In the early, online edition of PNAS this week, National Institutes of Health researchers examine the epigenetic changes associated with different red blood cell invasion strategies in a strain of the malarial parasite Plasmodium falciparum that can be coaxed to switch from sialic acid-dependent to -independent invasion. The researchers focused on the transcription start site of a gene called RH4 that's up-regulated during this switch, showing that sialic acid-independent invasion by the parasite is accomplished through histone H3K9 trimethylation silencing in this region.
Researchers from Harvard Medical School and Boston's Brigham and Women's Hospital report that they have integrated copy number, messenger RNA, microRNA, and DNA methylation data to find targets of miR-26a in a Cancer Genome Atlas glioblastoma sample. In the process, the team uncovered an ocomir/oncogene DNA cluster involving hsa-miR-26a, CDK4, and CENTG1 that is linked to aggressive cancer.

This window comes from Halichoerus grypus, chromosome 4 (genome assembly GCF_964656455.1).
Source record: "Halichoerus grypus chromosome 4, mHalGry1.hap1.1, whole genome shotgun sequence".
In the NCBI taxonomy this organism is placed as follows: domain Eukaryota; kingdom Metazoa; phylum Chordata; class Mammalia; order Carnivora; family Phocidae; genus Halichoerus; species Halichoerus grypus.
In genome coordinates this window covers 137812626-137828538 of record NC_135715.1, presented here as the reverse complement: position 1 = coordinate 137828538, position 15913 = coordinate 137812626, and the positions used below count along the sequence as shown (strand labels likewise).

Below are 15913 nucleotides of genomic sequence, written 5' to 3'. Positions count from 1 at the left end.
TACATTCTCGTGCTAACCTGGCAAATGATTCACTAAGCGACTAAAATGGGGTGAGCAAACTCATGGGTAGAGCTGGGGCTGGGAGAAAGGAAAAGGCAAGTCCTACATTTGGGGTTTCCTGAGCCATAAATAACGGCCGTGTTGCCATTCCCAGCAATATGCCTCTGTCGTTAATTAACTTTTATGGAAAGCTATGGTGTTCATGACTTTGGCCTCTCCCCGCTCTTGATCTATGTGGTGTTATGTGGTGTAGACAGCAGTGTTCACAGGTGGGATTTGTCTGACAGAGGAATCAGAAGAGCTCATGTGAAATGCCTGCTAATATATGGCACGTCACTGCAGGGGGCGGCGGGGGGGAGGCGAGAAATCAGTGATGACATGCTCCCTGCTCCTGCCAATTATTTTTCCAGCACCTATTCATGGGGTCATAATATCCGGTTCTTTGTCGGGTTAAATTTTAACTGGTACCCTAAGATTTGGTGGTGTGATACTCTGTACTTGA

In a paper stemming from the Evolution in Health and Medicine Sackler Colloquium last spring, Baylor College of Medicine and Texas Children's Hospital researcher James Lupski and his team discuss how studying genomic disorders can offer insights into human genes, genome evolution, and architecture. "The same mechanisms implicated in the origin of genomic disorders may also play a role in the emergence of segmental duplications and the evolution of new genes by means of genomic and gene duplication and triplication, exon shuffling, exon accretion, and fusion/fission events," they write.
And a paper scheduled to appear online this week describes the use of information on mobile elements in modern human genomes for estimating ancient population size. As Nicholas Wade reports in the New York Times, Lynn Jorde and company examined genetic variants around Alu insertions in the haploid reference genome and the diploid Venter genome, finding evidence to suggest a human population size of just 18,500 about 1.2 million years ago.